Trees #4, Northern Red Oak

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While Sugar Maples are the most common hardwood in our area and have provided a great deal of colour this Fall (see Trees #3, Sugar Maple), the Northern Red Oak (quercus rubra) is coming into its own. We don’t have very many large specimens of these beautiful trees on the property but there are some good sized ones and quite a large number of small ones are springing up at the edges of several fields as part of the natural reforestation of the abandoned pastures. We do want to see the hardwood forests expand on the farm and definitely will leave these younger trees.

In the past I had difficulty in telling the difference between Northern Red Oak and Black and White oaks but this Fall have made progress in this area.

The leaves of the Northern Red Oak are somewhat distinctive:

Northern Red Oak (quercus rubra) leaves are less rounded than the leaves of White Oak but instead have sharp points (or barbs) and have fewer, general narrower lobes, than do Black Oak leaves.


But even more distinctive are the acorns:

The Northern Red Acorns are shorter than the long acorns of White Oak and have a much more shallow cap than do the Black Oak acorns. While the caps of Black Oak acorns are like deeper bowls, the caps of Northern Red Oak acorns are more like dinner plates with a slight rim.


Northern Red Oak, like other oak, often have massive trunks and strong horizontal branches, giving the classic “oak” shape.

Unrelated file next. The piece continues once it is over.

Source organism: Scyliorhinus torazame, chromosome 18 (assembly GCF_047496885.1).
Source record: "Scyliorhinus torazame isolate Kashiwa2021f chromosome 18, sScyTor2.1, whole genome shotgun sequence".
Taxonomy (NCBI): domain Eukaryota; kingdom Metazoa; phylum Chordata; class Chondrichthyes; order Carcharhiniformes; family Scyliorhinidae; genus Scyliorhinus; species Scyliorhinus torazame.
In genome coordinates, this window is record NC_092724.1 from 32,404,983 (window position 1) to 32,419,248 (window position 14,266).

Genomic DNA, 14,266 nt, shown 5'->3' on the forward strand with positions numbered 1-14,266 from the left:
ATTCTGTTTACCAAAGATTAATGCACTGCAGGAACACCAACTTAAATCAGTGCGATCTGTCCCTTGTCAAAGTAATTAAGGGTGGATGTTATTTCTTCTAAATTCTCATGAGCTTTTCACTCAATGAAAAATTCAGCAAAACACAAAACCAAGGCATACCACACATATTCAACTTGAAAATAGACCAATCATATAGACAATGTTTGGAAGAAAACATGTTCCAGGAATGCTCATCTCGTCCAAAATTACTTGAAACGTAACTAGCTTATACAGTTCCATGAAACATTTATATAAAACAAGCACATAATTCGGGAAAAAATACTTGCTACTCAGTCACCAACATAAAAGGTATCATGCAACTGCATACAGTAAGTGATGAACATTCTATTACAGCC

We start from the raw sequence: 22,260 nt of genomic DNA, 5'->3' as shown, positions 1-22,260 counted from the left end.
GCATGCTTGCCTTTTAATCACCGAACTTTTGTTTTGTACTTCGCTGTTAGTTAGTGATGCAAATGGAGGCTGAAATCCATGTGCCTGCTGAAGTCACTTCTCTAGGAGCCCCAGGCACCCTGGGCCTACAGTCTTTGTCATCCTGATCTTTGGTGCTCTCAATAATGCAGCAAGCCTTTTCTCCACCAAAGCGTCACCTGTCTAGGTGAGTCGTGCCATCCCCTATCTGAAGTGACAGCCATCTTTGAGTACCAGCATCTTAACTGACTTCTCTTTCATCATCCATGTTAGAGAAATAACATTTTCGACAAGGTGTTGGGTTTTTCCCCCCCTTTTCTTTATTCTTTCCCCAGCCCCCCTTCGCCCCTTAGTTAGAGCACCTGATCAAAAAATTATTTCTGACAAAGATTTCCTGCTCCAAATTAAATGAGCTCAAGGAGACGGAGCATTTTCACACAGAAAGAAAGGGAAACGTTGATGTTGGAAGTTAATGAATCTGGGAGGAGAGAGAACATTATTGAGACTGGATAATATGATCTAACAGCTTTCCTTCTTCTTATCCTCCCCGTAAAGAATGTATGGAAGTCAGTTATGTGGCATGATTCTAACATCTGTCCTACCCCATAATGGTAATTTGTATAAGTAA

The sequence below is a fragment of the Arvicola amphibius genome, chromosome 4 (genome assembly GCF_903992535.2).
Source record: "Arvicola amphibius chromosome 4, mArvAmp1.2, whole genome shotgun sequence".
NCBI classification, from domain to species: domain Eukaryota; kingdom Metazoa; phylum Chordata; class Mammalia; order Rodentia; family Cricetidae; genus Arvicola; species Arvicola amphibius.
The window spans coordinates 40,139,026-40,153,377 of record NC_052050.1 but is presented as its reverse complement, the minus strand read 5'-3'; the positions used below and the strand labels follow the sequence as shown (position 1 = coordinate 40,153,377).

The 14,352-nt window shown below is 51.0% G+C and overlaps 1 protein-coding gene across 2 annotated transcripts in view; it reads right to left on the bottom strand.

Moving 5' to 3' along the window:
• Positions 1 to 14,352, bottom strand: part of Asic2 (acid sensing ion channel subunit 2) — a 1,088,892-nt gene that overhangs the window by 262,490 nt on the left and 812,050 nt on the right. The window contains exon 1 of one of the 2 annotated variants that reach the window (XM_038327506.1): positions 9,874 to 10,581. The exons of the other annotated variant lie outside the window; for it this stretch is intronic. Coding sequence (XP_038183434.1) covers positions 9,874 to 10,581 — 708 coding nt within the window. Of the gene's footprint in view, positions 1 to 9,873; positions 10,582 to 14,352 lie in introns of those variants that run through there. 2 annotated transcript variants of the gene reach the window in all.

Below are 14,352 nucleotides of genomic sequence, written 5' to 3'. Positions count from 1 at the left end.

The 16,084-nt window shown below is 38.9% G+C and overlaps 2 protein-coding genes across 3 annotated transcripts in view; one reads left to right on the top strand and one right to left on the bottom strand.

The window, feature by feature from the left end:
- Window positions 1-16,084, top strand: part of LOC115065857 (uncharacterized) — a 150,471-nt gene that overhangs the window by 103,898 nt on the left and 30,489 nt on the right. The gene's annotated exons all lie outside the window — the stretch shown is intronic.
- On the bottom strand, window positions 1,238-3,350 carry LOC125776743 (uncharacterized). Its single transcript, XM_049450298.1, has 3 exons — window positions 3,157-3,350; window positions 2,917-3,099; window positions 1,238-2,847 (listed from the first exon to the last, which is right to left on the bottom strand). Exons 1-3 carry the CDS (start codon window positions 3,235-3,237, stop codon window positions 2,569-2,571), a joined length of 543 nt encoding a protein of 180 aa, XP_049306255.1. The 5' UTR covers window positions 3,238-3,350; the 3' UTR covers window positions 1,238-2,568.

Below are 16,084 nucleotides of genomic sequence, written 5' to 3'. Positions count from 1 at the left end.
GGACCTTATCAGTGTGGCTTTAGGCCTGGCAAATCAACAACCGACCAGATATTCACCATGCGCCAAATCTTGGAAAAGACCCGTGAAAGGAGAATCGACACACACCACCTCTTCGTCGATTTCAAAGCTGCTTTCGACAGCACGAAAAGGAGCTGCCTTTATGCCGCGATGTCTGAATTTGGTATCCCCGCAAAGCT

Our favourite oak tree in the area is growing about 1 km down Morrison Point Road from us.

Northern Red Oak growing about 1 km from our place is much redder than most growing in the area.


We have some Northern Red Oak that are not yet as large, but are well on their way to becoming impressive trees, such as this one:

Northern Red Oak growing at the edge of our largest wet area. It is more typical of the colours that we have seen thus far.


A large number of young oak spring up in various areas seems to indicate a good future for Northern Oak on our property.

Probably planted by a squirrel a few years ago, this young Northern Red Oak is one of many small and medium sized trees springing up on the edges of our abandoned pastures. Our farming activities will be largely confined to the middle of those pastures so that we can let the hardwood forest expand.


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